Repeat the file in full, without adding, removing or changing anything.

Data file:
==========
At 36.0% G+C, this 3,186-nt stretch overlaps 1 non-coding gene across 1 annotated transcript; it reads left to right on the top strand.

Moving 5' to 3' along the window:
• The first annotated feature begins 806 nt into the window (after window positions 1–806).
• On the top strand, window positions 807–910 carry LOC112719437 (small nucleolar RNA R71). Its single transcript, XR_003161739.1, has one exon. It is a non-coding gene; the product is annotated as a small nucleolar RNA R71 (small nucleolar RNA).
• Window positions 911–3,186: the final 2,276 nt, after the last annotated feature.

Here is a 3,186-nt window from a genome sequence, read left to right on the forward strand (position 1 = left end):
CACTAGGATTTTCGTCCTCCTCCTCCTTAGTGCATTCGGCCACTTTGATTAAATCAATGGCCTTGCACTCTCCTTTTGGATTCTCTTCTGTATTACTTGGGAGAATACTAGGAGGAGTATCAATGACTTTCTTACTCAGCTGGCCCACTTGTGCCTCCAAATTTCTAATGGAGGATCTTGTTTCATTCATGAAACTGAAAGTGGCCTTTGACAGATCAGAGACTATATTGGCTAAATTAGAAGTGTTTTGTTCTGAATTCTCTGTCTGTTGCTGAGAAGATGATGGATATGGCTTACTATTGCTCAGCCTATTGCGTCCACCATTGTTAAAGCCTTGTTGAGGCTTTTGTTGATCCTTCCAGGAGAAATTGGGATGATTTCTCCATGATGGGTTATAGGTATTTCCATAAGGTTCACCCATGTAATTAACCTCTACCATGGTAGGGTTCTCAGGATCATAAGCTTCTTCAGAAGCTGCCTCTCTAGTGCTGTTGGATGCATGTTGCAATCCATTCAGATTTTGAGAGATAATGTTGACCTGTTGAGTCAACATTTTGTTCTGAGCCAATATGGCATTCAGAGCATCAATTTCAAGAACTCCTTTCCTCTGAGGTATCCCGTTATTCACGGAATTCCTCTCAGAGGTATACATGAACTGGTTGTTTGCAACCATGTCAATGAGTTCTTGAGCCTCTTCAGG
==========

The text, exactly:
At 36.0% G+C, this 3,186-nt stretch overlaps 1 non-coding gene across 1 annotated transcript; it reads left to right on the top strand.

Moving 5' to 3' along the window:
• The first annotated feature begins 806 nt into the window (after window positions 1–806).
• On the top strand, window positions 807–910 carry LOC112719437 (small nucleolar RNA R71). Its single transcript, XR_003161739.1, has one exon. It is a non-coding gene; the product is annotated as a small nucleolar RNA R71 (small nucleolar RNA).
• Window positions 911–3,186: the final 2,276 nt, after the last annotated feature.

Here is a 3,186-nt window from a genome sequence, read left to right on the forward strand (position 1 = left end):
CACTAGGATTTTCGTCCTCCTCCTCCTTAGTGCATTCGGCCACTTTGATTAAATCAATGGCCTTGCACTCTCCTTTTGGATTCTCTTCTGTATTACTTGGGAGAATACTAGGAGGAGTATCAATGACTTTCTTACTCAGCTGGCCCACTTGTGCCTCCAAATTTCTAATGGAGGATCTTGTTTCATTCATGAAACTGAAAGTGGCCTTTGACAGATCAGAGACTATATTGGCTAAATTAGAAGTGTTTTGTTCTGAATTCTCTGTCTGTTGCTGAGAAGATGATGGATATGGCTTACTATTGCTCAGCCTATTGCGTCCACCATTGTTAAAGCCTTGTTGAGGCTTTTGTTGATCCTTCCAGGAGAAATTGGGATGATTTCTCCATGATGGGTTATAGGTATTTCCATAAGGTTCACCCATGTAATTAACCTCTACCATGGTAGGGTTCTCAGGATCATAAGCTTCTTCAGAAGCTGCCTCTCTAGTGCTGTTGGATGCATGTTGCAATCCATTCAGATTTTGAGAGATAATGTTGACCTGTTGAGTCAACATTTTGTTCTGAGCCAATATGGCATTCAGAGCATCAATTTCAAGAACTCCTTTCCTCTGAGGTATCCCGTTATTCACGGAATTCCTCTCAGAGGTATACATGAACTGGTTGTTTGCAACCATGTCAATGAGTTCTTGAGCCTCTTCAGG